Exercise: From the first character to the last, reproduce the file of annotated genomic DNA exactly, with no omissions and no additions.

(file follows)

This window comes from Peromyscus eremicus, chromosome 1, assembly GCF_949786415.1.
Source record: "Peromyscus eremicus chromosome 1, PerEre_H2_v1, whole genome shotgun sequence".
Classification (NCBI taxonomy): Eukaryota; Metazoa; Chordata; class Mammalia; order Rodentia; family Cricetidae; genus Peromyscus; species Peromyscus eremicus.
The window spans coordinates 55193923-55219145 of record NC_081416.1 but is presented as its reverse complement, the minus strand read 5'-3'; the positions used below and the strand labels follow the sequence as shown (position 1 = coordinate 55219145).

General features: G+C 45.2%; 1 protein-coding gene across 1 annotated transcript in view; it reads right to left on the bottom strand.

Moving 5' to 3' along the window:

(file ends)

This window comes from Peromyscus eremicus, chromosome 1, assembly GCF_949786415.1.
Source record: "Peromyscus eremicus chromosome 1, PerEre_H2_v1, whole genome shotgun sequence".
Classification (NCBI taxonomy): Eukaryota; Metazoa; Chordata; class Mammalia; order Rodentia; family Cricetidae; genus Peromyscus; species Peromyscus eremicus.
The window spans coordinates 55193923-55219145 of record NC_081416.1 but is presented as its reverse complement, the minus strand read 5'-3'; the positions used below and the strand labels follow the sequence as shown (position 1 = coordinate 55219145).

General features: G+C 45.2%; 1 protein-coding gene across 1 annotated transcript in view; it reads right to left on the bottom strand.

Moving 5' to 3' along the window: